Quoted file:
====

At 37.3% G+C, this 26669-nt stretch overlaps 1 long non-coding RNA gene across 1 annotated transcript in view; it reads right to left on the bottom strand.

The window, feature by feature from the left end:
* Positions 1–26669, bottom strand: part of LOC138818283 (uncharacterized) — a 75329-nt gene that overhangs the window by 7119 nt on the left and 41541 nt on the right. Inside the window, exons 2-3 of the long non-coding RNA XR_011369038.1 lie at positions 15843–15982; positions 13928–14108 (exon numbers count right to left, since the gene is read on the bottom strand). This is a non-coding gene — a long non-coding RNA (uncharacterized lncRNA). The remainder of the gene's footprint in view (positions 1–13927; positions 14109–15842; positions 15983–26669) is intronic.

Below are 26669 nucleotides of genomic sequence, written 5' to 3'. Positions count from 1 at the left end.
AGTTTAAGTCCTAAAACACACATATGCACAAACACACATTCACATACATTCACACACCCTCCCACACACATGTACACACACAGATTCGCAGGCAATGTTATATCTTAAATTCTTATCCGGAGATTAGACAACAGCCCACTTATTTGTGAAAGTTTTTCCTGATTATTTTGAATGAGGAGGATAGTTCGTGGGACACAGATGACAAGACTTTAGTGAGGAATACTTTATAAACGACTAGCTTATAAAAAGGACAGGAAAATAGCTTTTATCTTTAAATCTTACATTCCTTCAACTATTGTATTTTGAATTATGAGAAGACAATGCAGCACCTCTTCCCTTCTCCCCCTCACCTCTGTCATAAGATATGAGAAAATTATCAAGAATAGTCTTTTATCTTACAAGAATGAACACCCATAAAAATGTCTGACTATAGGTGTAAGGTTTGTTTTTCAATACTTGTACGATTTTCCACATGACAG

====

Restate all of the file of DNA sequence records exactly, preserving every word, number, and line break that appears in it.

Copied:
At 37.3% G+C, this 26669-nt stretch overlaps 1 long non-coding RNA gene across 1 annotated transcript in view; it reads right to left on the bottom strand.

The window, feature by feature from the left end:
* Positions 1–26669, bottom strand: part of LOC138818283 (uncharacterized) — a 75329-nt gene that overhangs the window by 7119 nt on the left and 41541 nt on the right. Inside the window, exons 2-3 of the long non-coding RNA XR_011369038.1 lie at positions 15843–15982; positions 13928–14108 (exon numbers count right to left, since the gene is read on the bottom strand). This is a non-coding gene — a long non-coding RNA (uncharacterized lncRNA). The remainder of the gene's footprint in view (positions 1–13927; positions 14109–15842; positions 15983–26669) is intronic.

Below are 26669 nucleotides of genomic sequence, written 5' to 3'. Positions count from 1 at the left end.
AGTTTAAGTCCTAAAACACACATATGCACAAACACACATTCACATACATTCACACACCCTCCCACACACATGTACACACACAGATTCGCAGGCAATGTTATATCTTAAATTCTTATCCGGAGATTAGACAACAGCCCACTTATTTGTGAAAGTTTTTCCTGATTATTTTGAATGAGGAGGATAGTTCGTGGGACACAGATGACAAGACTTTAGTGAGGAATACTTTATAAACGACTAGCTTATAAAAAGGACAGGAAAATAGCTTTTATCTTTAAATCTTACATTCCTTCAACTATTGTATTTTGAATTATGAGAAGACAATGCAGCACCTCTTCCCTTCTCCCCCTCACCTCTGTCATAAGATATGAGAAAATTATCAAGAATAGTCTTTTATCTTACAAGAATGAACACCCATAAAAATGTCTGACTATAGGTGTAAGGTTTGTTTTTCAATACTTGTACGATTTTCCACATGACAG